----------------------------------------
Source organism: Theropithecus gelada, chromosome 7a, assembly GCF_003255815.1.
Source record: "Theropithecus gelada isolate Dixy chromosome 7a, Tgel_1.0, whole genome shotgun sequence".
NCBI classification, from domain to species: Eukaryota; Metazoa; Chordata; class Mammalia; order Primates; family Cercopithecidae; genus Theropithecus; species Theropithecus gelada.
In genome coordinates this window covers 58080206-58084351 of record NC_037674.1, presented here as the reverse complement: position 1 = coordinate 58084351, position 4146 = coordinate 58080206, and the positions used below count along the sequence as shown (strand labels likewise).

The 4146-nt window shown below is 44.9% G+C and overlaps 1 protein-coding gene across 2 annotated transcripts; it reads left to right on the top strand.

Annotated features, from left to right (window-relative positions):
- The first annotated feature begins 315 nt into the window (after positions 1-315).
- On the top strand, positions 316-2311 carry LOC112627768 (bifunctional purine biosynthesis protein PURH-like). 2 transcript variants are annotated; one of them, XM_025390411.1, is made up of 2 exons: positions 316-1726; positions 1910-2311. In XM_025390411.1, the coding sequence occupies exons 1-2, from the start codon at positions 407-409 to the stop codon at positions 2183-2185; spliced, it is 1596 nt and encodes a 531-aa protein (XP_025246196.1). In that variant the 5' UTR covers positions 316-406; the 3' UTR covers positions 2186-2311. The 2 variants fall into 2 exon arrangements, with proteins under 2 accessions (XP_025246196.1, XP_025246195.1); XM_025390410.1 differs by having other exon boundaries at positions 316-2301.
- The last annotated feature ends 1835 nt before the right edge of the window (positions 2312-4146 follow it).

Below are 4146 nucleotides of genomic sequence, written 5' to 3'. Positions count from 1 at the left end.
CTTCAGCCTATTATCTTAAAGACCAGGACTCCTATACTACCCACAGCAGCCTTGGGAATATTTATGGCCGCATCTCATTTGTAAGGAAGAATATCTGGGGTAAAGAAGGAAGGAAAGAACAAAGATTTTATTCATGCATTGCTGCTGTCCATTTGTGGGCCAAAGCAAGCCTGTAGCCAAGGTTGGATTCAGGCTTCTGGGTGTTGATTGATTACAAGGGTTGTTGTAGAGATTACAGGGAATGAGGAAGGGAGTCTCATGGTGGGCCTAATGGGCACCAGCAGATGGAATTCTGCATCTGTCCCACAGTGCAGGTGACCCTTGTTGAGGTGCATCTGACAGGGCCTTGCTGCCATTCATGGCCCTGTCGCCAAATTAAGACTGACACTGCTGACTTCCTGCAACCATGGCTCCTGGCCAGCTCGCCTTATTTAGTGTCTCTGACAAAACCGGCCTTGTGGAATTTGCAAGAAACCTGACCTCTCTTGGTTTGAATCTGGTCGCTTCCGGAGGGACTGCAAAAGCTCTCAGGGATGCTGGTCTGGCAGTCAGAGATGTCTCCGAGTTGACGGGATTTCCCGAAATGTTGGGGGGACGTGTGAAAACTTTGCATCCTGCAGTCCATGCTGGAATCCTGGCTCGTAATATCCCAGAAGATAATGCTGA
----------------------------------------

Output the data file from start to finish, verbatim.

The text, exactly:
Source organism: Theropithecus gelada, chromosome 7a, assembly GCF_003255815.1.
Source record: "Theropithecus gelada isolate Dixy chromosome 7a, Tgel_1.0, whole genome shotgun sequence".
NCBI classification, from domain to species: Eukaryota; Metazoa; Chordata; class Mammalia; order Primates; family Cercopithecidae; genus Theropithecus; species Theropithecus gelada.
In genome coordinates this window covers 58080206-58084351 of record NC_037674.1, presented here as the reverse complement: position 1 = coordinate 58084351, position 4146 = coordinate 58080206, and the positions used below count along the sequence as shown (strand labels likewise).

The 4146-nt window shown below is 44.9% G+C and overlaps 1 protein-coding gene across 2 annotated transcripts; it reads left to right on the top strand.

Annotated features, from left to right (window-relative positions):
- The first annotated feature begins 315 nt into the window (after positions 1-315).
- On the top strand, positions 316-2311 carry LOC112627768 (bifunctional purine biosynthesis protein PURH-like). 2 transcript variants are annotated; one of them, XM_025390411.1, is made up of 2 exons: positions 316-1726; positions 1910-2311. In XM_025390411.1, the coding sequence occupies exons 1-2, from the start codon at positions 407-409 to the stop codon at positions 2183-2185; spliced, it is 1596 nt and encodes a 531-aa protein (XP_025246196.1). In that variant the 5' UTR covers positions 316-406; the 3' UTR covers positions 2186-2311. The 2 variants fall into 2 exon arrangements, with proteins under 2 accessions (XP_025246196.1, XP_025246195.1); XM_025390410.1 differs by having other exon boundaries at positions 316-2301.
- The last annotated feature ends 1835 nt before the right edge of the window (positions 2312-4146 follow it).

Below are 4146 nucleotides of genomic sequence, written 5' to 3'. Positions count from 1 at the left end.
CTTCAGCCTATTATCTTAAAGACCAGGACTCCTATACTACCCACAGCAGCCTTGGGAATATTTATGGCCGCATCTCATTTGTAAGGAAGAATATCTGGGGTAAAGAAGGAAGGAAAGAACAAAGATTTTATTCATGCATTGCTGCTGTCCATTTGTGGGCCAAAGCAAGCCTGTAGCCAAGGTTGGATTCAGGCTTCTGGGTGTTGATTGATTACAAGGGTTGTTGTAGAGATTACAGGGAATGAGGAAGGGAGTCTCATGGTGGGCCTAATGGGCACCAGCAGATGGAATTCTGCATCTGTCCCACAGTGCAGGTGACCCTTGTTGAGGTGCATCTGACAGGGCCTTGCTGCCATTCATGGCCCTGTCGCCAAATTAAGACTGACACTGCTGACTTCCTGCAACCATGGCTCCTGGCCAGCTCGCCTTATTTAGTGTCTCTGACAAAACCGGCCTTGTGGAATTTGCAAGAAACCTGACCTCTCTTGGTTTGAATCTGGTCGCTTCCGGAGGGACTGCAAAAGCTCTCAGGGATGCTGGTCTGGCAGTCAGAGATGTCTCCGAGTTGACGGGATTTCCCGAAATGTTGGGGGGACGTGTGAAAACTTTGCATCCTGCAGTCCATGCTGGAATCCTGGCTCGTAATATCCCAGAAGATAATGCTGA